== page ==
Down to the wire: outdated electrical systems pose potential threat to Kent homes

There can be evident risks when purchasing or residing in an older home, such as outdated heating sources, structural issues or lead paint on the walls.

Inside the walls, however, could lie another potential threat: worn, exposed or faulty knob-and-tube wiring. The standard electrical system installed from the late 19th century up to the 1950s in the United States, knob-and-tube wiring is now generally considered unsafe for homes by most electricians. Its installation is prohibited in the National Electrical Code.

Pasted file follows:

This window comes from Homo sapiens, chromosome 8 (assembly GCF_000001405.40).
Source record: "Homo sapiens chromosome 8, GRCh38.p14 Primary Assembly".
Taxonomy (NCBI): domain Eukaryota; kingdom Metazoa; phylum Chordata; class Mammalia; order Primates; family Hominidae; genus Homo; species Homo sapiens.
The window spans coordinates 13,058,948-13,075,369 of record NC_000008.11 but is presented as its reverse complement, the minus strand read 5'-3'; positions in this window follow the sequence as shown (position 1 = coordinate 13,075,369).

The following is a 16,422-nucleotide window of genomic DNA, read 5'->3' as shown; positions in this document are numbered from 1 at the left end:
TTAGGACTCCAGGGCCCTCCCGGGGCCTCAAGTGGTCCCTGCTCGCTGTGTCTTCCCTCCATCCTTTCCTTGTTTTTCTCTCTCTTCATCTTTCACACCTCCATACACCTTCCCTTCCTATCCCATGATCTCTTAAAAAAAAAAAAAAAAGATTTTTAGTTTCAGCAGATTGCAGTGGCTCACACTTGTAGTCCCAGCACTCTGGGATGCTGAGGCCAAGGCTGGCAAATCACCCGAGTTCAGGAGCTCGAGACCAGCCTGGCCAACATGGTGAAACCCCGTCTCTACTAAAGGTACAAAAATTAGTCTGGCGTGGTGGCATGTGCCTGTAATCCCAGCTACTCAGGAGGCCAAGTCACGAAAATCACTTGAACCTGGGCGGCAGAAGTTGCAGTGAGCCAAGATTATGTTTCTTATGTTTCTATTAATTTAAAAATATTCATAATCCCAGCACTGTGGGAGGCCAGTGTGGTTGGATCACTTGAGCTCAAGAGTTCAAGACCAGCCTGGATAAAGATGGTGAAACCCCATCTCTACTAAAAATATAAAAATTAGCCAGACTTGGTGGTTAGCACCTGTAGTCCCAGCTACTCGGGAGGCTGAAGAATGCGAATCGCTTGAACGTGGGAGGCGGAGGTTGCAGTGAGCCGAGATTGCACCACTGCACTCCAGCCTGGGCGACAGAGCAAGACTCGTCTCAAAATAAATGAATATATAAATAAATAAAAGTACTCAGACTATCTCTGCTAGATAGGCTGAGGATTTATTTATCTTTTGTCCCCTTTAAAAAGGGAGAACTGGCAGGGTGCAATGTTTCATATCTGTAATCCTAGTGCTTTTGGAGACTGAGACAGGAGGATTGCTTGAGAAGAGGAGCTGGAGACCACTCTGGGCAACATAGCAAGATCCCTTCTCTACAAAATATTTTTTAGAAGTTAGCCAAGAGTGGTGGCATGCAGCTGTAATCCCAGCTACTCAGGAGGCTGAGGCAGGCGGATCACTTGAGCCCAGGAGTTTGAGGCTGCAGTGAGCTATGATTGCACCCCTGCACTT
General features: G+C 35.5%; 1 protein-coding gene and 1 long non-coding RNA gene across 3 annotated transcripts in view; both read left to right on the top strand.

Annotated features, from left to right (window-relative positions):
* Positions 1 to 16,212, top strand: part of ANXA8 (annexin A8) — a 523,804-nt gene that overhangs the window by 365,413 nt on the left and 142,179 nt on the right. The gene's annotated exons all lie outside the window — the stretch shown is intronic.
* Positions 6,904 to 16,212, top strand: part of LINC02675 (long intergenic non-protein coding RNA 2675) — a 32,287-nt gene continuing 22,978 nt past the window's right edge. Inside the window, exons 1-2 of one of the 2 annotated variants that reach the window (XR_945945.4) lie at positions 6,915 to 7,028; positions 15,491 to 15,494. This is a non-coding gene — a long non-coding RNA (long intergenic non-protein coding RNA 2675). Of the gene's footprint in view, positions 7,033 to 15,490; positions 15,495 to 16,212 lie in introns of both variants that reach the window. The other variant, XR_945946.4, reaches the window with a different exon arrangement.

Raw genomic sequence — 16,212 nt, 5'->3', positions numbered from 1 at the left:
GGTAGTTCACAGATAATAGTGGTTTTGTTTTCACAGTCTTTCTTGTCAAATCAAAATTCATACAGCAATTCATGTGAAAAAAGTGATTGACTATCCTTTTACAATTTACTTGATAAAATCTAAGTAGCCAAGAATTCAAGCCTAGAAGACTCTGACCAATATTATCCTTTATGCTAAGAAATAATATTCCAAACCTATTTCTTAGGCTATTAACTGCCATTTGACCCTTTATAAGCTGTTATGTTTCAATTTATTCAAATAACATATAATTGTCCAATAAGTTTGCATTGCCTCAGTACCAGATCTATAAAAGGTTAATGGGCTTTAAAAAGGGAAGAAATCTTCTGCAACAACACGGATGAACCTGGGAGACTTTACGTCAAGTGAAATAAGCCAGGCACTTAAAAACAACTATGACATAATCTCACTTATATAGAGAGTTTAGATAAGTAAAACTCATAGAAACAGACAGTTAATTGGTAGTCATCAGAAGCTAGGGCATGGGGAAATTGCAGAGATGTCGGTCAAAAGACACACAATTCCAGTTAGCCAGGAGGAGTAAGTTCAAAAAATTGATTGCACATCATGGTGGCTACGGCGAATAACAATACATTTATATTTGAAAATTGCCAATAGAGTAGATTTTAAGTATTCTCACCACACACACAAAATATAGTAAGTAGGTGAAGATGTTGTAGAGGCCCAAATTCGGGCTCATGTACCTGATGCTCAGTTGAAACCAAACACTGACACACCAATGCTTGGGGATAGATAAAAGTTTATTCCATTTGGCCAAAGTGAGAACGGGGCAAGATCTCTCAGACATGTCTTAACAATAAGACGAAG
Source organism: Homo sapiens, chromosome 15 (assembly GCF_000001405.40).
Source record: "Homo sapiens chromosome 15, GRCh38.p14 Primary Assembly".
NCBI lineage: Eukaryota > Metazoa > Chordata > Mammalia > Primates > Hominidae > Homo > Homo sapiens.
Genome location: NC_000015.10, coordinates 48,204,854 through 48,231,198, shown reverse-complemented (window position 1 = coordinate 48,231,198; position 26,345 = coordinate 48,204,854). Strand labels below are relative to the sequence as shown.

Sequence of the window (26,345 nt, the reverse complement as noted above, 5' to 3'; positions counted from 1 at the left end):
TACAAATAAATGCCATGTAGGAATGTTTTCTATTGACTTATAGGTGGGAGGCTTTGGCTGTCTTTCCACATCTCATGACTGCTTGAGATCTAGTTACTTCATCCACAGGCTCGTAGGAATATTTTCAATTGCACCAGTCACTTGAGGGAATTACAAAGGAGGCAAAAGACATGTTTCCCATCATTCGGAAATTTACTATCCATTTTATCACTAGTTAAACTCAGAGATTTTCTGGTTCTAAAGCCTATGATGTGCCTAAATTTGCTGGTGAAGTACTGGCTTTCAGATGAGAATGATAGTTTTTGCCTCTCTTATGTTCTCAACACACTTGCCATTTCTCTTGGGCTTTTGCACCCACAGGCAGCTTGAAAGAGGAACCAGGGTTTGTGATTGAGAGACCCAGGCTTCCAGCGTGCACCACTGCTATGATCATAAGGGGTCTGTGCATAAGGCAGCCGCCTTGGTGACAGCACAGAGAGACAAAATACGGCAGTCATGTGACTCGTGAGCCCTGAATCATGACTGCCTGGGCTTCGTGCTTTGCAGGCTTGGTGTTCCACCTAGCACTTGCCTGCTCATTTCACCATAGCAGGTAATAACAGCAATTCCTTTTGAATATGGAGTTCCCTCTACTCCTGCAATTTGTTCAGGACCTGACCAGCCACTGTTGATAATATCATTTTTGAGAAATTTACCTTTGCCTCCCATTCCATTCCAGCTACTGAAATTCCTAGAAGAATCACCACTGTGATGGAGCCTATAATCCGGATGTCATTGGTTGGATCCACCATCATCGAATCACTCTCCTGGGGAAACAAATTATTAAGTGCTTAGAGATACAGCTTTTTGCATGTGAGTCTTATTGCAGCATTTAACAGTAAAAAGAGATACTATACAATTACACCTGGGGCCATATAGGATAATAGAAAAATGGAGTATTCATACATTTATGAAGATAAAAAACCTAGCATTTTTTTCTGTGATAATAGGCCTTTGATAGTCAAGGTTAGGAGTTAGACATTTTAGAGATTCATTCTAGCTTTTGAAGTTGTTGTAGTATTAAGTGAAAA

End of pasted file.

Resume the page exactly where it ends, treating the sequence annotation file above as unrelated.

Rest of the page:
There is no ground wire in the knob-and-tube setup, which newer electrical systems include to neutralize the positive and negative currents. In addition, existing systems are decades old, exposing the insulation around the wires to wear and tear. Hot, bare wires inside wooden structures can cause house fires.

In Kent, some residents are replacing their outdated wiring for peace of mind. Fire officials, however, say to evaluate the severity of the threat on a case-by-case basis.




Anna Huntsman is a City of Kent reporter. Contact her at